The Station Agent
Director: Tom McCarthy
Synopsis: Tom McCarthy’s 2003 directorial debut about a train spotter afflicted with dwarfism in Hoboken, NJ who inherits an abandoned New Jersey Transit train station in Newfoundland. Despite his best of intentions at a life of Waldonian solitude, he finds himself surrounded by an unexpected company of misfits, who together form an alternative sort of transcendental commune in the woods.
Overview: In McCarthy’s feature film debut, moviegoing audiences were given their first glimpse of the man who would become Tyrion Lannister some eight years later, only in The Station Agent New Jersey native Peter Dinklage is more demure and soft spoken than he would appear in his future Game of Thrones role.
As Finbar “Fin” McBride, Dinklage turns in what is quiet possibly his best work, playing on an inferiority complex of Napoleonic proportions. His height is a constant source of public shame and self-conscious embarrassment. In McCarthy’s script, which was written with Dinklage (a close personal friend of the first-time director) in mind, Finbar’s struggles are tenderly delivered through the humanity evoked from a performer of a professional stature greater than that of those whose physical presence cast a shadow over Dinklage’s diminutive frame. Where some actors might shy away from such material for the sake of decorum and appearances, McCarthy and Dinklage turn an aberration of the normal into art. Dinklage’s shortness of stature is used as a prop by which McCarthy may tell a story of alienation and isolation that is universal, Finbar’s physical condition secondary to his psychological one delivered in Dinklage’s star turning debut.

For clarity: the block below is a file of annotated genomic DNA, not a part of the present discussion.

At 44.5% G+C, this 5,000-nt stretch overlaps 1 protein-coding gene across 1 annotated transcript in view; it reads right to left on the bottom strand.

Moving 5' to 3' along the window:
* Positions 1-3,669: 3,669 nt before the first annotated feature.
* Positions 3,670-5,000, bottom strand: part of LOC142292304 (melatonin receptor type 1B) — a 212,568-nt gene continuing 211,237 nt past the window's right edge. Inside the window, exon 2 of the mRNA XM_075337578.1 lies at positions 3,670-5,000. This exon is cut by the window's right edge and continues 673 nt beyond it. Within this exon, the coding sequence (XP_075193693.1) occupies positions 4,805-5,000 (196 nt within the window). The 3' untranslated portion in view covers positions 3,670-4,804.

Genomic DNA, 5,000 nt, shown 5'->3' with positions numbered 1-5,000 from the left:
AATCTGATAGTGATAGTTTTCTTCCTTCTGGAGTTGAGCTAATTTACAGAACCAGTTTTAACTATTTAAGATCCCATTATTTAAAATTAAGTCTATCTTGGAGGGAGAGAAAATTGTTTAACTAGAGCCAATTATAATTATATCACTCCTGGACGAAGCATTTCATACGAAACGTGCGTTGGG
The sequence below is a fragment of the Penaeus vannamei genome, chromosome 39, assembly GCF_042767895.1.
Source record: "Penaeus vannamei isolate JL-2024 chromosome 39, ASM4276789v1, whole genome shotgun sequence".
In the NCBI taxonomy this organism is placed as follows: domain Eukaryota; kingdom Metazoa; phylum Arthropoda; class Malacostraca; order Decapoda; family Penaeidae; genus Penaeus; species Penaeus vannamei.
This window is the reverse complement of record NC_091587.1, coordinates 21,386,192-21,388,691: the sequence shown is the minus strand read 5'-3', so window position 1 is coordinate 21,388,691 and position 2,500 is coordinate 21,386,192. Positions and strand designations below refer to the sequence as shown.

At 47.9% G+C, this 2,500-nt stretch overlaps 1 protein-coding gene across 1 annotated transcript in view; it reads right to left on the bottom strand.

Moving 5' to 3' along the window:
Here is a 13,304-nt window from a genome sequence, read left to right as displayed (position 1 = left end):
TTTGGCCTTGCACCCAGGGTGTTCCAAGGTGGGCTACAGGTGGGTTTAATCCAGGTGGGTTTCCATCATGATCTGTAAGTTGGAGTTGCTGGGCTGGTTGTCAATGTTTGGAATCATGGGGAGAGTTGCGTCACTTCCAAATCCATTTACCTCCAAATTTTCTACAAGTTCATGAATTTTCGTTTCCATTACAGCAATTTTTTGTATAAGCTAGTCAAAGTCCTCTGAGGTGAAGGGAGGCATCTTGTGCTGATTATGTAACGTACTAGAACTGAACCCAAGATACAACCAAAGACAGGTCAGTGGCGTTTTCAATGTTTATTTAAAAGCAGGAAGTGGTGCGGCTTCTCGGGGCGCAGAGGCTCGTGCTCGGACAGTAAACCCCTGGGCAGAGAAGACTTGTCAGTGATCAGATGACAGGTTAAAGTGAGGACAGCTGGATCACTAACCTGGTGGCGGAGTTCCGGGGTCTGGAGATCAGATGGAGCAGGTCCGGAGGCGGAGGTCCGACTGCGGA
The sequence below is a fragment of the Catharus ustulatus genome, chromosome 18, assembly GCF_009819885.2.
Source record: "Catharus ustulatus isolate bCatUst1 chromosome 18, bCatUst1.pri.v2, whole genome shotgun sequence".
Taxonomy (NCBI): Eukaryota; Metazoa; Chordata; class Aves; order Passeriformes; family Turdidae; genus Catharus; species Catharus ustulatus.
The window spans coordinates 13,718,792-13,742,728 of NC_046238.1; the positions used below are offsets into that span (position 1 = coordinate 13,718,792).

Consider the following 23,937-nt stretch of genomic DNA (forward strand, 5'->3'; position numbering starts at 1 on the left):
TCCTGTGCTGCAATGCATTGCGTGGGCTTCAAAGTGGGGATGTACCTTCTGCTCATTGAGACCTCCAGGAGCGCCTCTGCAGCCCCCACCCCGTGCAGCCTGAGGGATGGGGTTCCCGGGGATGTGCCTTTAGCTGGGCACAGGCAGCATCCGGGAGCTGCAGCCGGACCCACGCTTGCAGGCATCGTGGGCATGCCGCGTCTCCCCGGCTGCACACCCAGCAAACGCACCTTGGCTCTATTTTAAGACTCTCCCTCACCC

Riding on the strength of McCarthy’s script and the charisma of Dinklage’s performance, The Station Agent is less about a dwarf than it is merely about man. Its drama is much larger than the superficial conceit by which the film’s sentimentality is achieved. In the film’s introduction of the physically grotesque into the pre-established community of Newfoundland, Finbar comes to represent a fundamental challenge to ingrained social preconceptions, our own as well as the film’s, which is why Finbar’s climactic acclimation into a larger culture and society by film’s end is so heartwarming and emotionally affecting. Finbar finally accepting a community despite his inner search for solitude is made sympathetic to anyone who has ever read and found a kindred spirit in Henry David Thoreau.
In its subtlety, its compassion, and its humor, Tom McCarthy’s The Station Agent is a true gem of a film, fundamentally of the independent film movement of the early 2000s. McCarthy’s film is gleefully countercultural, and just left of the center that is the mainstream and Hollywood. While some might find the film’s tone ponderous and self-important, and may complain that it is a film where nothing happens, others will be sure to see characters that are all around us, the film a representation of everyday American life and leisure. With all of the loud and brashly self-defining films that vie for our collective attention in the theatre and on the television screen, it’s always a relief to come across a film that isn’t so obviously defined by overt dramaturgy, instead opting for the quiet study of the individual, his mind and soul revealed to those few who wish to follow him into the woods to commune with nature and a community all his own.